In 1940 Montgomrey and Hill1 in their classic article on lichen sclerosus et atrophicus reviewed the clinical and histologic features of this disease. Their observations were based on a study of 46 cases. They found that confusion had probably resulted, first, because of the close similarity of the cutaneous pictures of lichen sclerosus et atrophicus and some examples of morphea guttata and, secondly, because a histologic picture for lichen sclerosus et atrophicus distinct from that of morphea and from that of atrophic lichen planus had not generally been recognized.
In 2 of their cases there were infiltrative plaques suggestive of local scleroderma. In 1 of their cases there were multiple infiltrated plaques simulating those of an edematous stage of morphea but with characteristic keratotic plugs clinically and histologically.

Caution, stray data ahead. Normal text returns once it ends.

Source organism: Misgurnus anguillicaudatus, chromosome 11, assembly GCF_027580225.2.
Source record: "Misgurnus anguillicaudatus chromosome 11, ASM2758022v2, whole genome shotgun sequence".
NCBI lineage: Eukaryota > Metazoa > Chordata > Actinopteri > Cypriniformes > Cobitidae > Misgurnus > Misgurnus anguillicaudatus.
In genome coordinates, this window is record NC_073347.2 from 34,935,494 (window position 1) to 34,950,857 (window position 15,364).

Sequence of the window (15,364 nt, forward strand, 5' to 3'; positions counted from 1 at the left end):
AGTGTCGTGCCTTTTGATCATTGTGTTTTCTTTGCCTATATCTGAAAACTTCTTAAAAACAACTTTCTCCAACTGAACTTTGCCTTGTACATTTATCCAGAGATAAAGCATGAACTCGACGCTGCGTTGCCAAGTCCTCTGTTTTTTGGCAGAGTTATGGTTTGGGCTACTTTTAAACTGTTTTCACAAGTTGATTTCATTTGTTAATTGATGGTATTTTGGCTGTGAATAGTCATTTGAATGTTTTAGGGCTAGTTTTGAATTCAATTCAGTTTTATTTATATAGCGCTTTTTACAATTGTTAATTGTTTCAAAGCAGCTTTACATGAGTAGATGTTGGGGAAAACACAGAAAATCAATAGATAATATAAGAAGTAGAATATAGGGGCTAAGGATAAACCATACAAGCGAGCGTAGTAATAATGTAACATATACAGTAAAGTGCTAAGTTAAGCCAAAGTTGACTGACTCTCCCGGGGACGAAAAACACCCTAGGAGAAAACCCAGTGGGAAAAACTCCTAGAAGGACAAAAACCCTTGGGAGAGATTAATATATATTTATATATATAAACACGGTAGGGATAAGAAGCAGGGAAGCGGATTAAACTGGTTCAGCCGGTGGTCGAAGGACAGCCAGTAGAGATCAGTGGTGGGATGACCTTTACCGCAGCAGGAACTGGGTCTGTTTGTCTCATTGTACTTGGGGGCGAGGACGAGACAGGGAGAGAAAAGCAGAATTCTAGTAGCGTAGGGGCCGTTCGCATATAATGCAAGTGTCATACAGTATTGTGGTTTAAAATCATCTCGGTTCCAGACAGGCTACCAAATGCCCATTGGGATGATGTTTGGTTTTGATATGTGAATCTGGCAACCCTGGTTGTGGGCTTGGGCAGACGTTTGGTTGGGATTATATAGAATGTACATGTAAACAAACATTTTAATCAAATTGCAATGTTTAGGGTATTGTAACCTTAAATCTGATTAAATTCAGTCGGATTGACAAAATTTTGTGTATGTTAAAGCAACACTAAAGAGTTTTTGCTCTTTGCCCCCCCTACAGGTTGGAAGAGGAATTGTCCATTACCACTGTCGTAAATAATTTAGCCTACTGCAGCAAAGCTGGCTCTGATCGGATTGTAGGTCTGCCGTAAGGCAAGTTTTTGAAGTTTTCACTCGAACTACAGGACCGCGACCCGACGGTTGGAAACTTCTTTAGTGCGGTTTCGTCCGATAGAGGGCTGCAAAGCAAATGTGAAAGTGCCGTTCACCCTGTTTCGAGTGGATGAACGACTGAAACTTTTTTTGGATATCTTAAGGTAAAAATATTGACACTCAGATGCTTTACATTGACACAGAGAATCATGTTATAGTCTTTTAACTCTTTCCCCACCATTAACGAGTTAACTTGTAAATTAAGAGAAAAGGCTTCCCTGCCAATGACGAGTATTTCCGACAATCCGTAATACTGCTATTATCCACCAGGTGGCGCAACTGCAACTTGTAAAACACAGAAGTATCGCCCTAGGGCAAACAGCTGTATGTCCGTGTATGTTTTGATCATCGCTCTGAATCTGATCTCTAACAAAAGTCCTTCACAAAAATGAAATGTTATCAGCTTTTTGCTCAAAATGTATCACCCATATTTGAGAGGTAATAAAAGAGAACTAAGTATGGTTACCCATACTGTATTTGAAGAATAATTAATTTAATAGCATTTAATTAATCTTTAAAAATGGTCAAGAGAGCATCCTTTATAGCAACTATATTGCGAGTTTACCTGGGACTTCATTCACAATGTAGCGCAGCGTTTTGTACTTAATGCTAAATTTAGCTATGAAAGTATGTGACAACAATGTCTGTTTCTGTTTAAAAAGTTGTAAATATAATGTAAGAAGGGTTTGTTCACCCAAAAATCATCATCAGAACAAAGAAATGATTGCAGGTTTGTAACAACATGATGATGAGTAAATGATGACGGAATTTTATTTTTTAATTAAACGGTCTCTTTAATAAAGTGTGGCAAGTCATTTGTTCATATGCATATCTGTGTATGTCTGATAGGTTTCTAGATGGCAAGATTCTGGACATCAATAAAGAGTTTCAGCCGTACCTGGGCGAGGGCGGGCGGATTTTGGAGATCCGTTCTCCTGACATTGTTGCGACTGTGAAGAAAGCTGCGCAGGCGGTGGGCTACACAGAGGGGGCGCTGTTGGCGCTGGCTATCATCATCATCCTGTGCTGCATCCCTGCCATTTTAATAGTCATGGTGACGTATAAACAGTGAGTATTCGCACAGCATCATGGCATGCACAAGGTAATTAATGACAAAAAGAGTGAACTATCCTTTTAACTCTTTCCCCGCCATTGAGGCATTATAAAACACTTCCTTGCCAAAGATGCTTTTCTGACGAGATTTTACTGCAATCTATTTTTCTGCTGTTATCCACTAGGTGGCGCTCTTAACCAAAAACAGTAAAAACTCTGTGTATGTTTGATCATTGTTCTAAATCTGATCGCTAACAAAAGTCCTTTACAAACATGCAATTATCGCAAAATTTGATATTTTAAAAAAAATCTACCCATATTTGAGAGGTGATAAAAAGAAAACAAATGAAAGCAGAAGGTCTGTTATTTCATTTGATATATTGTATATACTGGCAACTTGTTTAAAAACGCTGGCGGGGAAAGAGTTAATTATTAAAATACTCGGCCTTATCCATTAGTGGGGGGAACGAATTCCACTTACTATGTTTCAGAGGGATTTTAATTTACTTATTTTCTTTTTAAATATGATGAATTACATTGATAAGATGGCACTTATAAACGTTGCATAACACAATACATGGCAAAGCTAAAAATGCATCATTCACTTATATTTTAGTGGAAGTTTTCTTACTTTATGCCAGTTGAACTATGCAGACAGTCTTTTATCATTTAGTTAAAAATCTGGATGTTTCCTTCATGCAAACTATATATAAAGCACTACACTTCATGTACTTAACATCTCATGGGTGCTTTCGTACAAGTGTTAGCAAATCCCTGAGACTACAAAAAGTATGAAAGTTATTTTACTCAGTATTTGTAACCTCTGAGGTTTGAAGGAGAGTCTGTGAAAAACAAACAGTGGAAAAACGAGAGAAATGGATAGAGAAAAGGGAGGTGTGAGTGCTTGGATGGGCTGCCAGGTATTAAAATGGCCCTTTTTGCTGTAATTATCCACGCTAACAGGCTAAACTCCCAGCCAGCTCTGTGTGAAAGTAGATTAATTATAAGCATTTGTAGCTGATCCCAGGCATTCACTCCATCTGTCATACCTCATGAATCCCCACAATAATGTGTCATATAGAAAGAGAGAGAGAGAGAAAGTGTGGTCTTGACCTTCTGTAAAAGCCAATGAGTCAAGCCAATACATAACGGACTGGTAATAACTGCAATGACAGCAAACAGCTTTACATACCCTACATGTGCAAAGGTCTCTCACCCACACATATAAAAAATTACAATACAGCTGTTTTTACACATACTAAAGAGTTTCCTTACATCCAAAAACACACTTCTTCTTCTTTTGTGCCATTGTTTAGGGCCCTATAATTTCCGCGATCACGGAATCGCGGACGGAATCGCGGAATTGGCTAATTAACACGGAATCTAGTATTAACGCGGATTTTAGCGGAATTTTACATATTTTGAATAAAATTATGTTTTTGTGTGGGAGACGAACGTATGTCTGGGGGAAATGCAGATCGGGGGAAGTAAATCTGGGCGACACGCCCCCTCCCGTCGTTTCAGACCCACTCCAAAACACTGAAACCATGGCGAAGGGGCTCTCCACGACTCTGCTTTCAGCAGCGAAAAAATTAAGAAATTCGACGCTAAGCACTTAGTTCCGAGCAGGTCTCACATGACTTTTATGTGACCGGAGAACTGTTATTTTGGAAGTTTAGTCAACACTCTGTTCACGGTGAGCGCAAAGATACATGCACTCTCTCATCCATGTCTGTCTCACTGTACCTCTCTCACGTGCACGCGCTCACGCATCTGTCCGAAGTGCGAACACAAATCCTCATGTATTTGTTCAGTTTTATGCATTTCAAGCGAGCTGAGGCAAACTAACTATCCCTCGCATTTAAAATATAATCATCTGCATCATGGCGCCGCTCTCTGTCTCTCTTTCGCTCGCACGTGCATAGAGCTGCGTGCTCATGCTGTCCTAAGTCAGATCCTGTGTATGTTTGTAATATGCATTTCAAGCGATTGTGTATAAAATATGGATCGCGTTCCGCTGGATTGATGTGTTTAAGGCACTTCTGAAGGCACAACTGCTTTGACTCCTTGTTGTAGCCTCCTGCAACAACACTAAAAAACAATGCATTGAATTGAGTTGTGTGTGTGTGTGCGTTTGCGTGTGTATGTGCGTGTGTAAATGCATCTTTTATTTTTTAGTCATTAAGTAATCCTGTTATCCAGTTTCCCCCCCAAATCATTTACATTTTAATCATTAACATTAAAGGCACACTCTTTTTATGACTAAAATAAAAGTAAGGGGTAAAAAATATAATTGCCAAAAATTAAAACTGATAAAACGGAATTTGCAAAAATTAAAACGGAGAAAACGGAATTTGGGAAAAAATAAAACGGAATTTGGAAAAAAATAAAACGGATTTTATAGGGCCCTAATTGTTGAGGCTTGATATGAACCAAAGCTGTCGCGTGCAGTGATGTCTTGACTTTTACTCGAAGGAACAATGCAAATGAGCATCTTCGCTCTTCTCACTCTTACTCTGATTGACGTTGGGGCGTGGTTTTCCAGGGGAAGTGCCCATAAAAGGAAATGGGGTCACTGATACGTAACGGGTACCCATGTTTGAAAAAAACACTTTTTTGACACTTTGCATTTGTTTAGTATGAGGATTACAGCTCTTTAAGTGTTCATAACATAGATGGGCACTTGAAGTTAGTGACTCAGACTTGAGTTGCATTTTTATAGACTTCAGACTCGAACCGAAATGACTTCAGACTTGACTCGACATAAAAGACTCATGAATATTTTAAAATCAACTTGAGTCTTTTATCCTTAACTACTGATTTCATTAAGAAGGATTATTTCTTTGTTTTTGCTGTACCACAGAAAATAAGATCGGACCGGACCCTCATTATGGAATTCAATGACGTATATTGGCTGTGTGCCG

The clinical features of lichen sclerosus et atrophicus1 are so well known that they do not require repetition. It
ANDERSON CR. BULLOUS LICHEN SCLEROSUS ET ATROPHICUS: ITS RELATION TO BULLOUS SCLERODERMA. Arch Derm Syphilol. 1944;49(6):423–426. doi:10.1001/archderm.1944.01510120037009
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